The reversal of Marx’s theoretical fortunes is due, in part, to a renewed interest in capitalist economy emerging as a result of the 2008 financial crisis. In Europe, Capital was the focus of much critical attention, drawing attention to capitalism’s tendency towards crisis and overproduction. New scholarly engagements have come in the form of companions to Capital written by Fredric Jameson, David Harvey, Alex Callinicos, Ben Fine and Alfredo Saad-Filho, and Slavoj Žižek, Frank Ruda, and Agon Hamza. In addition, new intellectual biographies of Marx written by Jonathan Sperber, Gareth Stedman Jones, and Sven-Eric Liedman, have provided fresh encounters with his life and works. Finally, Terry Eagleton has provided a powerful defence of Marxism by showing that the most common objections to Marx’s thought are grounded in woefully imprecise readings of his work.

The new critical renaissance in Marx’s work has been no less pronounced in literary studies and its cognate fields. In 2009, Mediations, the journal of the Marxist Literary Group, featured essays by Nicholas Brown, Nell Larsen, Imre Szeman, and Sarah Brouillette, that sought to ‘define the project and concrete praxis of Marxist literary criticism today’ and to extrapolate ‘methodological and disciplinary conclusions […] to arrive at general indications regarding major disciplinary concepts’ (Nilge and Sauri, 2009: 1–11, 2). Self-consciously situated within a moment of profound disciplinary crisis, featuring fractious debates about the role of critique, theory, and the efficacy of deep reading practices intensified by millennialism, these essays sought to gesture to the ‘range of potentiality contained in literary study in the twenty-first century’ and what ‘these challenges might mean for Marxist literary criticism’ in the contemporary era (Nilge and Sauri, 2009: 2–3).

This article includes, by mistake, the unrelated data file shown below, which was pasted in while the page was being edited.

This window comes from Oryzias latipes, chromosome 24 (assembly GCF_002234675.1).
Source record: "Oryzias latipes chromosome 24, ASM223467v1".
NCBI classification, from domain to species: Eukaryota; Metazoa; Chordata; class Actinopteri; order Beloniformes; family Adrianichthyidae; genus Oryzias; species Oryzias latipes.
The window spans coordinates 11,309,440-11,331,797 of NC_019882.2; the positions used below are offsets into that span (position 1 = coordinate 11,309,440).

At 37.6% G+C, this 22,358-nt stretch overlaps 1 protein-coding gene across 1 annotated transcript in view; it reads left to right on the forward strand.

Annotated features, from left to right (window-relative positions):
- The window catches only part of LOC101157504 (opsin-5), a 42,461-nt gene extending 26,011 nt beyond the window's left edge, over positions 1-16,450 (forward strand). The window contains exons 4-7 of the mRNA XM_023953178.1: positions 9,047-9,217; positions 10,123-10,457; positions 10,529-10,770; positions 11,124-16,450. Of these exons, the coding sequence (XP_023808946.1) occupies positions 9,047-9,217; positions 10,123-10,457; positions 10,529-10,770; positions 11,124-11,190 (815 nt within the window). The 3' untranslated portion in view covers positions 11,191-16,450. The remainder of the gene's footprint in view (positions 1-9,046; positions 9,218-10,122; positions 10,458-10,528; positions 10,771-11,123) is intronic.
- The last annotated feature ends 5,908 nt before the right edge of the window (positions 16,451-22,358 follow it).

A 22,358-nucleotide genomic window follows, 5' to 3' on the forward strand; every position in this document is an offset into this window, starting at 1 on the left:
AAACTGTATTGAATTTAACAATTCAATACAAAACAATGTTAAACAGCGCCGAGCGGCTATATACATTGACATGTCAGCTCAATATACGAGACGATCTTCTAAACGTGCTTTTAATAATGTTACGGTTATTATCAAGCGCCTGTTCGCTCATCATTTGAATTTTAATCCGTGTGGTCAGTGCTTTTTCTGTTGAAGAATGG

Imre Szeman’s essay was particularly interesting in this regard, arguing that Marxist literary criticism possesses no singular set of considerations, aims, or objectives that adequately define it. We should recall here that while Marx and Engels maintained the importance of art, literature, and culture in their discussions of history and economics, Marx’s remarks on aesthetics are often tentative, occasionally in conflict, and dependant on some of the most complex concepts in Marxist theory, such as ideology (Nelson and Grossberg, 1988: 2). As John Berger argues, the relationship between culture and economics is a:

Question which Marx posed but could not answer: If art in the last analysis is a superstructure of an economic base, why does its power to move us endure long after the base has been transformed […] He began to answer […] and then broke off the manuscript and was far too occupied ever to return (2016: 47).

Ultimately, Marx was more concerned with political revolution than aesthetic criticism, yet he never demanded that literature provide tactical support to his efforts, or attempted to furnish formulas by which the validity of literary works might be judged. As such, for Szeman:

There is no such thing as a Marxist literary criticism: no established approaches, no clear methodology, no agreed-upon ideas about how to approach a text or what count as appropriate texts to read, or, indeed, no clearly established sense of why one might expend energy on literary analysis to begin with. It is difficult even to establish a core set of interests and commitments that mark it off from other forms of literary criticism. Marxist literary criticism need not even make reference back to Marx (2014: 379–388, 381, italics in original).